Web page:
The passing of centuries has had little impact on this cobbled 17th-century plaza, which has been at the center of Quebec City life since Samuel de Champlain founded the city in 1608. The Notre-Dame-des-Victoires Church, the oldest stone church in North America, still stands here, and the Fresque des Québécois mural can be seen nearby.
With its cobbled surfaces and centuries-old stone-brick buildings, Place Royale’s film-set good looks make it one of Canada’s most charming squares. Almost all sightseeing tours of Old Quebec, whether done by foot or by bike, include Place Royale on their itinerary, alongside other historical city landmarks, such Place d’Armes, Chateau Frontenac, and the Plains of Abraham. Hop-on hop-off sightseeing buses also stop near the square.
Things to Know Before You Go
As the birthplace of New France, Place Royale is a must-see for history-buffs.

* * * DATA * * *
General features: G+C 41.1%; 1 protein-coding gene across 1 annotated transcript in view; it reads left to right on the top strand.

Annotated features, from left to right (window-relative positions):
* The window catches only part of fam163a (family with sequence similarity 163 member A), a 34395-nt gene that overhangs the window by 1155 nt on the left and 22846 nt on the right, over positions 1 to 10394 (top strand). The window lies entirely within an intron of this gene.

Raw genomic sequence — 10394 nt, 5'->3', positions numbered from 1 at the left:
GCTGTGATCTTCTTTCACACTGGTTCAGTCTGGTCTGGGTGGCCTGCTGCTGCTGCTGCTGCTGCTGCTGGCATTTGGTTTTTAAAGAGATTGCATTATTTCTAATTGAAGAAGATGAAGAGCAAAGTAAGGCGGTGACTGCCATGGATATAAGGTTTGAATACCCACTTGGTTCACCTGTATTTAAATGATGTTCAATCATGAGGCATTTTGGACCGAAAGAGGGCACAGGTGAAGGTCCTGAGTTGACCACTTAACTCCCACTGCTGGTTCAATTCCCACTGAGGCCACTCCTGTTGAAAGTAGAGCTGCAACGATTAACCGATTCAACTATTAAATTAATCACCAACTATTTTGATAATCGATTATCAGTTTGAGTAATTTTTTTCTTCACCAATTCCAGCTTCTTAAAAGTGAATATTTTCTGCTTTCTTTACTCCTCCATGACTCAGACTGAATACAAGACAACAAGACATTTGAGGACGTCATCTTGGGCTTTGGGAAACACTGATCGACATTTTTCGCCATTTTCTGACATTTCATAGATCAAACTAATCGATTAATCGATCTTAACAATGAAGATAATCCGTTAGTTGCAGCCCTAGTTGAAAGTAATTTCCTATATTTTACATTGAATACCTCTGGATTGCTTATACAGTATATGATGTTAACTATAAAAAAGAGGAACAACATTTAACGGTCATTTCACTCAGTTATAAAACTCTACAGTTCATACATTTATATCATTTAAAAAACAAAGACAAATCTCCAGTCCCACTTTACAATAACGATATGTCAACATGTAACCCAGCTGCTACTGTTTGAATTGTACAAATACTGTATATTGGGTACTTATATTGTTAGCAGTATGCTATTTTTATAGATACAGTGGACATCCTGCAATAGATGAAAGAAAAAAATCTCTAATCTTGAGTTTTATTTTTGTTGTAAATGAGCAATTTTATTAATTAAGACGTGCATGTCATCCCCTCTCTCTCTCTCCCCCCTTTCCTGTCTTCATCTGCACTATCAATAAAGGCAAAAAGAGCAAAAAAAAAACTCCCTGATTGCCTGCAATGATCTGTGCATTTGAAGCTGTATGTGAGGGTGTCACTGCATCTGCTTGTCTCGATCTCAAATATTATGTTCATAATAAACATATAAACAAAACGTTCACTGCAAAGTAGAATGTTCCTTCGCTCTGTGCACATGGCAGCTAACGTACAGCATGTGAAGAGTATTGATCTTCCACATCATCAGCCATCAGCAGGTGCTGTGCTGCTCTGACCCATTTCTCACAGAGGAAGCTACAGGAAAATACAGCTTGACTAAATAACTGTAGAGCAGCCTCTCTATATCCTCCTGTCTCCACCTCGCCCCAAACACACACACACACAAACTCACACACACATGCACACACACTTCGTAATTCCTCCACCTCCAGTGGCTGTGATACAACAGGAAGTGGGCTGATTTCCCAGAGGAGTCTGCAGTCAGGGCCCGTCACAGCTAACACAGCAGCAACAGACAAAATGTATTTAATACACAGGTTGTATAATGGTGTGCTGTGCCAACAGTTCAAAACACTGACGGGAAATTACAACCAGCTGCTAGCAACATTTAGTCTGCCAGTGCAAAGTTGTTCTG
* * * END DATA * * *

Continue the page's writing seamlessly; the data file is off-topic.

The ground at Place Royale is cobbled and uneven and is best suited to able-bodied travelers.
Allow some time to explore the boutiques dotting the square.
Bring a camera as the square makes for a picturesque backdrop.
How to Get There
Place Royale is located in Quebec’s Lower Town (Basse-Ville) and is just a short walk from Quebec City Ferry Terminal. To get there from the Gare du Palais train station, ride the number 1 or 11 buses.
When to Get There
Place Royale is located within Old Quebec, a UNESCO World Heritage Site. From May through October, many tourists descend on this part of the city, often from cruise ships, and the square can get busy. If you want to photograph the square without the crowds, get there early in the day.
North of the square just off Notre-Dame Street (Rue Notre-Dame) sits the large Fresque des Québécois mural, which covers the entire side of a 5-story building. The mural references the history of Quebec City, with some 30 notable figures included in it, among them former political leaders, artists, and writers.